Ah yes, no one does because the Valley has no institutional memory. That is why this will happen again, and again. And - pay attention here - this is the magic of the Valley.
My least favorite comment? Probably the naif in Australia who quotes Tom Friedman to "prove" that since the World Is Flat, Silicon Valley is irrelevant. That argument from authority is not only wrong but self-refuting. If Tom Friedman didn't work for The New York Times and name-drop like crazy, nobody would read his books. His success proves that the world is not flat, whatever that means. (Ed Leamer's Journal of Economic Literature review is the definitive word on Friedman's book, combining entertaining metaphorical parsing and serious economic analysis.)
The WaPost's Bill Booth has a hilarious report from the Cannes Vanity Fair party.
The NYT's Damon Darlin reports on Hewlett-Packard's remarkable success with a business strategy straight out of The Substance of Style:
Hewlett-Packard's effort to transform its personal computers from low-margin commodities into more stylish devices has started to pay off.
As shown by the company's fiscal second-quarter earnings, announced Wednesday afternoon, a new PC strategy has become a major driver of growth. Revenue increased 12.7 percent from the period a year earlier, to $25.5 billion, and the PC division was an important factor.
Revenue from notebook PCs rose 45 percent, and the company was able to increase sales of desktop computers, which have been flat for the industry, by 9 percent.
Furthermore, H.P. is also making more money on each PC it sells. The division's operating profit margin increased to 4.8 percent last quarter from 3.6 percent in the period last year, and is more than double what it was two years ago....
Samir Bhavnani, research director of Current Analysis West, a market research firm based in San Diego, said Hewlett-Packard "was very wise in understanding that as the market shifts from desktops to notebooks, that style mattered."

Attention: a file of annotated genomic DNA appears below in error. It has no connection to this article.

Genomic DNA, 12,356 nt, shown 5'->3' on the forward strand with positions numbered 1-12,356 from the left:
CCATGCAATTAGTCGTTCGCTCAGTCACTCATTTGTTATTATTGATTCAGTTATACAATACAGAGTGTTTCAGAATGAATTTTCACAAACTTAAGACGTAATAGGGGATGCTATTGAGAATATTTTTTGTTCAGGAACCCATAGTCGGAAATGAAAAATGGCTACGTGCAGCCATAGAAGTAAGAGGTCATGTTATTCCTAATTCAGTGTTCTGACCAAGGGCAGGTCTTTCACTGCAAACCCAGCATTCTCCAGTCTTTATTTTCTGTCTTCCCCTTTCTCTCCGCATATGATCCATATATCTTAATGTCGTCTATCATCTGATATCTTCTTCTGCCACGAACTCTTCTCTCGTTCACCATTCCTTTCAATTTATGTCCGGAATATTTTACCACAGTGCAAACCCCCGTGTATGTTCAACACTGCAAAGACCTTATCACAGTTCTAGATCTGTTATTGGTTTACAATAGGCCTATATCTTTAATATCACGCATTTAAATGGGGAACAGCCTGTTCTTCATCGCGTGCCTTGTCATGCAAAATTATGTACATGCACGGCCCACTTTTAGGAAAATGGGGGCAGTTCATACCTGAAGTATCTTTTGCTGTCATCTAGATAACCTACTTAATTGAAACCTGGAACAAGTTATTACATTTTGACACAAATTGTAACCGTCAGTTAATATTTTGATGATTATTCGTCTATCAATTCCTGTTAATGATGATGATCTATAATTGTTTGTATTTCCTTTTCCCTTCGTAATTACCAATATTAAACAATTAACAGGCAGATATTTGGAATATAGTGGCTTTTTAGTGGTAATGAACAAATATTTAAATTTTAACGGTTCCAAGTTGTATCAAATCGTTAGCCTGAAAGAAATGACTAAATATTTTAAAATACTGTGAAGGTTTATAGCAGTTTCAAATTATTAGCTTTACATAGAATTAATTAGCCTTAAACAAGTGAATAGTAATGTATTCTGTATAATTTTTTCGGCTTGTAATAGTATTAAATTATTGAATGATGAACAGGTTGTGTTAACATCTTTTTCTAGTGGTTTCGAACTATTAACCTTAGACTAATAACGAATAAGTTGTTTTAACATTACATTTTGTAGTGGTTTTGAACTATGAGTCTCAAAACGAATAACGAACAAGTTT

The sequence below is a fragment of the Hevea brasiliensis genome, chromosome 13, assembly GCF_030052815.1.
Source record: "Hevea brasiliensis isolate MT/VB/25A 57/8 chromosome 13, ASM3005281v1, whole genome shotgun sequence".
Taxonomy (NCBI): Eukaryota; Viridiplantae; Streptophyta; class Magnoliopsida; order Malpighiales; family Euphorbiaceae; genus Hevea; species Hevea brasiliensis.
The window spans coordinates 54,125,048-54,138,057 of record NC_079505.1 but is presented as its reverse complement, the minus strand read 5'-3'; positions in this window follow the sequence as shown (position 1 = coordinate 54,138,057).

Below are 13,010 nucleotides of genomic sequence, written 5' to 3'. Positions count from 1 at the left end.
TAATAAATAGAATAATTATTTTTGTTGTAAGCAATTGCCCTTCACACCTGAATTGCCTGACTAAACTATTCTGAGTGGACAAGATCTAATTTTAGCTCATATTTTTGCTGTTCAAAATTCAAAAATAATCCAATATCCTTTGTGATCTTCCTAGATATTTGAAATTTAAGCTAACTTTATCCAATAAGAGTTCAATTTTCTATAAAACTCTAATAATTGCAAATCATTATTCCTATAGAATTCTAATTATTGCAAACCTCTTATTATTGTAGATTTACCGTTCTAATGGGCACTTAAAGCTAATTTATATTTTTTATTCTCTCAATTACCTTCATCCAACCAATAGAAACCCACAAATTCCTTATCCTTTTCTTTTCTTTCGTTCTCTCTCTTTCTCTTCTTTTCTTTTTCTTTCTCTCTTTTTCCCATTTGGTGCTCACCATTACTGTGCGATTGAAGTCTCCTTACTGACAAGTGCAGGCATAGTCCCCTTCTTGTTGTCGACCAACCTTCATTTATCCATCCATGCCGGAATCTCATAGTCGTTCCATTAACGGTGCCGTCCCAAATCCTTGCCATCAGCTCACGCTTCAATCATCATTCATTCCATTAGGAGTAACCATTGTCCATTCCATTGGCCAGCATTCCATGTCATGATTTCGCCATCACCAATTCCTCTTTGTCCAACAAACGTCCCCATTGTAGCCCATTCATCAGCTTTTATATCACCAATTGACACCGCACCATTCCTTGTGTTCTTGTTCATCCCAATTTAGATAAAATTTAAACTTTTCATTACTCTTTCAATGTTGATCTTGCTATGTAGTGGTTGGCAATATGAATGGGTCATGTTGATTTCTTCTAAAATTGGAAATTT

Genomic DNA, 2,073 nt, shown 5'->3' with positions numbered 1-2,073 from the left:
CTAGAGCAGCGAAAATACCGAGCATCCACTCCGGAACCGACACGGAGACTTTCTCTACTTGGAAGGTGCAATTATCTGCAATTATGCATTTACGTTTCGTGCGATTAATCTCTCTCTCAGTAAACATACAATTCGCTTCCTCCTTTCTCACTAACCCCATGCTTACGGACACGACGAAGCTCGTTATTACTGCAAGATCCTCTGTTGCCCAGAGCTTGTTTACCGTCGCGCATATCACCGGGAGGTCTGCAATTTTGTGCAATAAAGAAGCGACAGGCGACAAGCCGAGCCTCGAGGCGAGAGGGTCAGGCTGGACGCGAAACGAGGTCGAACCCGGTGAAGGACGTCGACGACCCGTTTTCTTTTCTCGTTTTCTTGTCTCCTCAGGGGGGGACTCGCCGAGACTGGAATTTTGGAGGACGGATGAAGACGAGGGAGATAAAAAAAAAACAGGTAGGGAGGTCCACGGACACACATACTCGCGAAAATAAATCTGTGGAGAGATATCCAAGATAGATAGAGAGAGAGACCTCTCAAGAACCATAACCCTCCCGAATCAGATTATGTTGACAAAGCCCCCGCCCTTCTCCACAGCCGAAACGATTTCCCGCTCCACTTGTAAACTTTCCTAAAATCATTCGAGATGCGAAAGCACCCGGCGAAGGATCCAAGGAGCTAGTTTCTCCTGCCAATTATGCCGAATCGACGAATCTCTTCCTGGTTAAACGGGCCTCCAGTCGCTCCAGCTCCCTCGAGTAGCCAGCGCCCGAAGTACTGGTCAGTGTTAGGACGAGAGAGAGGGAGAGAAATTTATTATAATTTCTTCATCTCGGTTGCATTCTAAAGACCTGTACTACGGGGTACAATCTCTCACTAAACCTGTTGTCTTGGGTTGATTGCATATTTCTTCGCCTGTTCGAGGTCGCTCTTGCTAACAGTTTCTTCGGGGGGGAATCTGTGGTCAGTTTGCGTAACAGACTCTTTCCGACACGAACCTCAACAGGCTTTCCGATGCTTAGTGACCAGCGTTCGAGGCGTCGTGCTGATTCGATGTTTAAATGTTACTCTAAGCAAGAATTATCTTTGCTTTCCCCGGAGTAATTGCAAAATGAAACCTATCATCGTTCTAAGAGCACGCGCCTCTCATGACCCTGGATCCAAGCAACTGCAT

He faulted Dell's thicker, chunkier notebooks for its weak sales. "H.P. is like the plain girl from high school that you see three years later and she is a bombshell, while Dell is the hot girl from high school who has gained 30 pounds," Mr. Bhavnani said.
Hewlett-Packard's design-focused strategy had a heightened impact at a time when corporate PC sales were flagging. Its efforts weakened Dell when Dell seemed ill prepared to react in any fashion other than by cutting prices. While PC prices continue to decline, H.P.'s average selling price--about $967, according to Current Analysis--is more than 17 percent above the industry average price of $822. It used to be at or slightly below the average. (Apple and Sony have much higher prices, and it is no coincidence that those two companies also emphasize design.)
As I always tell business audiences, there's no guarantee that better style will deliver higher profits. That depends on the competition. But these days, ignoring aesthetics is a good way to lose business.
If a small vocabulary and the frequent use of clichés promote understanding and communal solidarity, the achievement of verbal-intellectual sophistication can have the opposite effect. The more people know and the more subtle they are at expressing what they know, the fewer listeners there will be and the more isolated individuals will feel, not only at large but also among colleagues and co-workers. Let me use an architectural metaphor to show how this can come about in academic life. Graduate students live in sparsely furnished rooms but share a house--the intellectual house of Marx, Gramschi, Foucault, or whoever the favored thinker happens to be. A warm sense of community prevails as the students encounter one another in the hallway and speak a common language, with passwords such as "capital formation," "hegemony," and "the theater of power" to establish firmly their corporate membership. Time passes. As the students mature intellectually, they move from the shared life of a house to rented apartments scattered throughout the same neighborhood. The apartments are close enough that friends still feel free to drop in for visits, and when they do the entire living space is filled with talk and laughter, recapturing as in younger days not only the bonhomie but also the tendency to embrace wholeheartedly the currently headlined doctrine. Eventually the students become professors themselves. They begin modestly to build their own houses of intellect and add to the structures as they prosper. Because each house bears witness to a scholar's achievement, it can be a source of great personal satisfaction. But the downside is, who will want to visit? And if a colleague or friend does, why should she spend time in more than one room?